Ig Perrish is in for some Kafkaesque body horror, but at least there will be productive side effects. Those horns he finds growing from his temples are like paranormal sodium pentothal when it comes to getting people to reveal their hidden secrets—the darker and more shocking the better. Sadly, he will employ his grim new talent to find the murder of his lifelong girlfriend in Alexandre Aja’s Horns (trailer here), which opens this Friday in New York.
Perrish was a pariah in his Twin Peaks-ish Pacific Northwest town, even before the horns. Nearly everyone assumes he murdered Merrin Williams, the love of his life, who had just thrown him over. Unfortunately, he does not have one of those alibi thingamajigs, but there is no direct evidence tying him to the murder. The situation just continues fester until his wakes up with the mother of all scarlet letters sprouting from his head.
Strangely, most people hardly notice the horns and promptly forget them shortly thereafter. Nonetheless, when talking to Perrish in-the-moment, everyone develops a wicked case of TMI, answering his questions with brutally revealing honesty. Weaker characters can also be somewhat susceptible to suggestion. Only a handful of people appear immune to Perrish’s power, including Merrin Williams’ utterly bereft father and their mutual childhood friend, Lee Tourneau, who now represents Perrish as the local public defender.
Based on a novel by Joe Hill (Stephen King’s son), Horns is definitely a genre film, featuring plenty of macabre and outlandish scenes. However, it is surprisingly engaging on an emotional level, especially for a horror film, but even by the standards of conventionally square drama. Viewers will really care what happens to Perrish and mourn the pure-hearted romance that was violently cut short.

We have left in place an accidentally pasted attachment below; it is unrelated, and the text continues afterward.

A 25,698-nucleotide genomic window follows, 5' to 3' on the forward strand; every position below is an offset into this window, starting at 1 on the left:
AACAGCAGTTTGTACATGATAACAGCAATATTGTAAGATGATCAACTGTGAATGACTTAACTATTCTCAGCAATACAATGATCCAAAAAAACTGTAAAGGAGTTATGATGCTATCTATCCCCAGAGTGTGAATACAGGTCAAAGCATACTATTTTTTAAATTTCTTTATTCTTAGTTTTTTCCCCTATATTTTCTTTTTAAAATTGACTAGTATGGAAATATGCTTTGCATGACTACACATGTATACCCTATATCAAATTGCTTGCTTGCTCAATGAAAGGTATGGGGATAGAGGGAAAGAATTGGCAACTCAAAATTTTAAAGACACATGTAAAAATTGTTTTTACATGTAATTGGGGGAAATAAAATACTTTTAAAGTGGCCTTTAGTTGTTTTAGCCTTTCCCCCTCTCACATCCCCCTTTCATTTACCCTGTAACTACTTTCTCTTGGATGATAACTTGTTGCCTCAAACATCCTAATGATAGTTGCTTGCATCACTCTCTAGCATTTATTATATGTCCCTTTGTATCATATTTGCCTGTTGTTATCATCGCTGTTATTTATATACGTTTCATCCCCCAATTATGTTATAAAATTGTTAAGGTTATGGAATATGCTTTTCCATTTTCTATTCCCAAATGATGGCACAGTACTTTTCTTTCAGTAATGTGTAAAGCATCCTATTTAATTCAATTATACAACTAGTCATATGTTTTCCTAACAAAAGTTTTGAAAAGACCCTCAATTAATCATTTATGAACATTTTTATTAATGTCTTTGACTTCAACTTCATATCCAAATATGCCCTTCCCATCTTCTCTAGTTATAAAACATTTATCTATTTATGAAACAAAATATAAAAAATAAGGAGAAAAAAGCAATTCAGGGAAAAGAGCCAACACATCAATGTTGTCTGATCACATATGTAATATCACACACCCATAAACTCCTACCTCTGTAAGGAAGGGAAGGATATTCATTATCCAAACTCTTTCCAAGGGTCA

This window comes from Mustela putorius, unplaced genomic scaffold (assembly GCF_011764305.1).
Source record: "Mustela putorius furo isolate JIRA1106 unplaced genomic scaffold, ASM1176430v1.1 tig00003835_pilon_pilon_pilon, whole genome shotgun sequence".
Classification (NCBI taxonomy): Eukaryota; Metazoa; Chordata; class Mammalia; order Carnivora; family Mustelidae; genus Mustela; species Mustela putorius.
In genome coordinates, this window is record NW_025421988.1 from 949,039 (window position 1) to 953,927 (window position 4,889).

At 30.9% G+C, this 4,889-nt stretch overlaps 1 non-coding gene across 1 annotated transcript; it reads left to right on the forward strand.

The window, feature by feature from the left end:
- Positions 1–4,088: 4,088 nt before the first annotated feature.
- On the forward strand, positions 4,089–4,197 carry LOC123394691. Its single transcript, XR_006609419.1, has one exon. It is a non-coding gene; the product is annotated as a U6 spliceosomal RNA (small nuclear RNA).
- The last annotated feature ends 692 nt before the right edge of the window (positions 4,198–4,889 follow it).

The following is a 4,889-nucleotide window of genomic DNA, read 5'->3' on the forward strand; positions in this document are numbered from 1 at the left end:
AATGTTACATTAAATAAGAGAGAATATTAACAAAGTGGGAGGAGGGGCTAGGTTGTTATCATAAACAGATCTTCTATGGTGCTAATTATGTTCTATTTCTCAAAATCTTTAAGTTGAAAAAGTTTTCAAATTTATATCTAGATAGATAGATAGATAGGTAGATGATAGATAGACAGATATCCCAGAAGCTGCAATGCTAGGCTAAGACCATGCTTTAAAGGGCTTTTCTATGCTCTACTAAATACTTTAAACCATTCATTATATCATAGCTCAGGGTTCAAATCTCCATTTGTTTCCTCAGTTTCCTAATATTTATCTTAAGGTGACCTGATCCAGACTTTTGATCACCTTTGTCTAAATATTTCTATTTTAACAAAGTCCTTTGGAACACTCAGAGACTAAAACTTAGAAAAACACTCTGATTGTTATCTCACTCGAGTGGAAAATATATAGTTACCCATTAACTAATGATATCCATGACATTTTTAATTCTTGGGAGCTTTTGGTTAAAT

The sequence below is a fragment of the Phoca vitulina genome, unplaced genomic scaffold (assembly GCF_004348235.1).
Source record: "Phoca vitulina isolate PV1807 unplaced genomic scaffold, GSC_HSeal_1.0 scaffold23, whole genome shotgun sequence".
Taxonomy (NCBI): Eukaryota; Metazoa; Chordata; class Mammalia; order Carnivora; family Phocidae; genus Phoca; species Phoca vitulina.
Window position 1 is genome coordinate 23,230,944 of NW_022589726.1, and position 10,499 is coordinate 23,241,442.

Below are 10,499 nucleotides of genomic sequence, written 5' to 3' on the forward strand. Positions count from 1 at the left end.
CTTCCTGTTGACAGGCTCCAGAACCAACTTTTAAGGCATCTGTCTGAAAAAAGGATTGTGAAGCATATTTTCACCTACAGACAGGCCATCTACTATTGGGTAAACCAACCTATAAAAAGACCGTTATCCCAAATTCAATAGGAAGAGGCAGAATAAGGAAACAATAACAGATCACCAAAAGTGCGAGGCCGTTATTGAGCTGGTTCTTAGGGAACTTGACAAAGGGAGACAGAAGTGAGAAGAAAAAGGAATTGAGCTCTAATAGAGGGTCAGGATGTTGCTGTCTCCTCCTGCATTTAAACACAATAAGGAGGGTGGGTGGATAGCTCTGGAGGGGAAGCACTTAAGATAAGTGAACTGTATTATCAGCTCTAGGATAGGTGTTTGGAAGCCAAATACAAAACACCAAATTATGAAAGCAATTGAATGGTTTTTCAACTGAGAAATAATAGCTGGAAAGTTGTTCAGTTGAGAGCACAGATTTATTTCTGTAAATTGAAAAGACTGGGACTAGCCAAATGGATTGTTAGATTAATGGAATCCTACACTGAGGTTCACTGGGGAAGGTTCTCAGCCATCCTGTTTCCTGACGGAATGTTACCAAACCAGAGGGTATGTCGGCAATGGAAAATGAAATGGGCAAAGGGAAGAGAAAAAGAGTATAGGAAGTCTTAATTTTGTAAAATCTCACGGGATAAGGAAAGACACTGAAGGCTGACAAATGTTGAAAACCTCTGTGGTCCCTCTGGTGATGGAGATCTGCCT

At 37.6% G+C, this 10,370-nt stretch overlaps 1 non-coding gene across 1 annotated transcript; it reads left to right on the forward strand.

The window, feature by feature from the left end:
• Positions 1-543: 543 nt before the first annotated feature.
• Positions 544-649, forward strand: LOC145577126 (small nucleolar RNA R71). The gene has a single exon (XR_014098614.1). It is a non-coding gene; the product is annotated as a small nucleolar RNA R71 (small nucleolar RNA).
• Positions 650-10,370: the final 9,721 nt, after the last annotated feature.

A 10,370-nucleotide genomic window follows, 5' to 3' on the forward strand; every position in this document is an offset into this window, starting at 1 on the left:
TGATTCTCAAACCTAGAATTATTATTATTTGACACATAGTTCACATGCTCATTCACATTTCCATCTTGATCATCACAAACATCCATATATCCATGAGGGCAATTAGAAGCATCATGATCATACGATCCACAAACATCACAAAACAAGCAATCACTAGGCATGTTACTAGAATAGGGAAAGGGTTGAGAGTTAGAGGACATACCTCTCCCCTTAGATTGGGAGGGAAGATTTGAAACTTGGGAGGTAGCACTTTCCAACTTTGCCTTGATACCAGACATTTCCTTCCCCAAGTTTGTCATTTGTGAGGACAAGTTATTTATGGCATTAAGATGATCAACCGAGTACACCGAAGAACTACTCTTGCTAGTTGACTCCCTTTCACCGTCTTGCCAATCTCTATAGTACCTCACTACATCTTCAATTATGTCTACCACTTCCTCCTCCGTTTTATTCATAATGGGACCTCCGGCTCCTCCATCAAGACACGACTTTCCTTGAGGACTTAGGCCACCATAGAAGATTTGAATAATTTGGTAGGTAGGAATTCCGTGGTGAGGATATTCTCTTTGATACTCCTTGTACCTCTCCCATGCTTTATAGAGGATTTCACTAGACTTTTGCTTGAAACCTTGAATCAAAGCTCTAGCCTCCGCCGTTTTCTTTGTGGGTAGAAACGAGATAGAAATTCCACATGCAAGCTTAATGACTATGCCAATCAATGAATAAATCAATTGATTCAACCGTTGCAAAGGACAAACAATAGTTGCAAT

Given the horns and all, it is not surprising to find so much religious symbolism and subtext, but the film’s deep moral center comes as another pleasant surprise. While Perrish’s uncanny growths erupt after he spurns God (following an encounter with a highly judgmental clergyman) his salvation will come (if indeed it does) through the honest fate of Williams and her father Dale.
That’s all great, but Horns genre mechanics are also quite strong. Perrish’s supernaturally enhanced interrogations are quite cleverly written and often darkly comic. Yet, Aja still takes care of horror movie business, steadily building the sense of foreboding and genuine suspense.
Daniel Radcliffe, who used to make kiddie movies, is terrific as Perrish, convincingly getting at his deep-as-the-marrow pain and angst, rather than hiding behind hipster bravado. David Morse manages to be even rawer, providing the film’s moral touchstone as Dale Williams. Juno Temple is almost too spritely for Merrin Williams, but Max Minghella’s Tourneau has some memorable moments too complicated to explain here.